I would suggest the Supreme Court suspend the results of this election until both Democrats and Republicans can agree on and accept/reject criteria. This will please the Democrats who want a speedy remedy so they may continue with their plans.

When either political party puts their interest above the best interest of 50 percent of Americans, they should be penalized.

Jim Hopkins
Jackson Heights


Our Lady of Grace Parishioner Will Be Missed

Dear Editor: Some parishioners just attend Mass and go home. Sue Fortunato was not that kind of parishioner at Our Lady of Grace in Gravesend, Brooklyn.

She attended Mass every Sunday sitting in the first pew and was involved in many activities at the church.

Sue was in charge of the Homeless Ministry. Every Wednesday, the group makes hot and cold meals for the homeless in Brighton Beach, Coney Island. She was on the Executive Board of the Widowed Support Group. She was the leader of one of the Faith Sharing Groups, and the head of the Prayer Group. She was also in the Bereavement Group leadership along with Esther Soscia. Sue also served on the Parish Council and was a former Trustee of the parish.

Sue passed away on October 22, 2019, and is survived by three children, five grandchildren, and three great-grandchildren, and is missed at the Masses and other events at the parish.

Mary Ann De Luca
Gravesend


New Year’s Resolutions Suggestions

Dear Editor: The year 2020 was a most-sad time for all of America.

Last year was laced with much sadness and was one year most of us would rather forget. We had this pandemic caused by COVID-19, which has caused the deaths of over 300,000 people, and rising — men and women, young and old.

We have a number of vaccines that may end this virus in 2021. In 2020 we had political unrest and racial disharmony, not to mention attacks on our finest. In the past year, due to the pandemic, millions of Americans are out of work. Added to all this, many of my fellow Americans are hungry and that means their children are as well.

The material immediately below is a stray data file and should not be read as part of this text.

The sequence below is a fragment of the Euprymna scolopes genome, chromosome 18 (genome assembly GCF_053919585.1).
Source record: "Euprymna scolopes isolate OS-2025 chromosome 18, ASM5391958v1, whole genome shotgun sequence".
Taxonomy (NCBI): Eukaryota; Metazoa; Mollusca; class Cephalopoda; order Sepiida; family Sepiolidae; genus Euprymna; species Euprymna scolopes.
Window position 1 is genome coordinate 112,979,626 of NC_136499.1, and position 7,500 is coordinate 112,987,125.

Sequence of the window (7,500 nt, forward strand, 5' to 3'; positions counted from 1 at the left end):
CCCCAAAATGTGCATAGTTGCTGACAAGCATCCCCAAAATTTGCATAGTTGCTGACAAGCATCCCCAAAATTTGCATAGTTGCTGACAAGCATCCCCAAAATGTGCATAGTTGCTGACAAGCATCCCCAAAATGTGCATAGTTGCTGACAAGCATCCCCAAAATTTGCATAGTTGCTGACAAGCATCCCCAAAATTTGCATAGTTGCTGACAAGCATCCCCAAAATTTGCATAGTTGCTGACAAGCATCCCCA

My New Year’s resolution suggestions, for those who can, are as follows: to extend acts of kindness and love by giving to food pantries, food kitchens, and donating blood. You can also check on your elderly neighbors and see if they need anything.

Now, how about saving lives by wearing masks, social distancing, and testing for COVID-19? I know these resolutions are doable. I know this for a fact because my wife and I have done it. As grand knight of St. Anastasia Knights of Columbus in Douglaston, my council has donated funds to Common Point in Little Neck that has a food pantry. We have truly walked the talk.

Please, do all you can to make 2021 a better year for all. I extend best wishes to President-elect Joseph Biden in the hope he will do right for all Americans in 2021.

Frederick R. Bedell Jr.
Bellerose


John McAlinden, a Great Artist and a Good Christian

Dear Editor: Thank you so much for highlighting this great and talented man (“Drawing Attention To a True Artist,” Dec. 26).

John McAlinden was the CYO basketball coach for my friends and me in our teenage years. He is the most patient and kind person that I have ever met. He gave all of his spare time to us.

McAlinden is a great role model. Forty years later, the team still keeps in touch with Mr. Mac. He donated more of his time to being an usher and a Eucharistic Minister at Little Flower Parish. Everyone I know looked forward to seeing his artwork on the front page of the Tablet.

He is beloved in our parish and beyond. It’s great that people who know and love him may reach out to say hello and check in on him now that they’ve seen your article. God bless.

Sean O’Leary 

Marine Park

2 thoughts on “Letters to the Editor, Week of Jan. 16, 2021

  1. Why are you printing a letter that questions the integrity of the 2020 election? Please do not give credence to this issue. Trump lost and Biden won. Votes have been counted and re-counted with the same result. Given the violence that erupted on January 6 put this lie to rest.

  2. Dear Editor:
    In his letter [Jan. 13] reader Jim Hopkins expressed his feeling that there is “little or no confidence in this last presidential election.”
    The reality is that official government agencies have unanimously concurred that this election was “the most secure in American history.” Any of us is free to like or dislike a certified outcome but if we want to see the end result of refusing to acknowledge it as truth, we need look no farther than the January 6 attack by domestic terrorists on our nation’s Capitol.

    Insisting on alternative facts is to choose the path to anarchy and destruction. For the common good and for our Democracy to survive, let us all pray for open minds and a renewed commitment to truth in the new year and the new Presidency.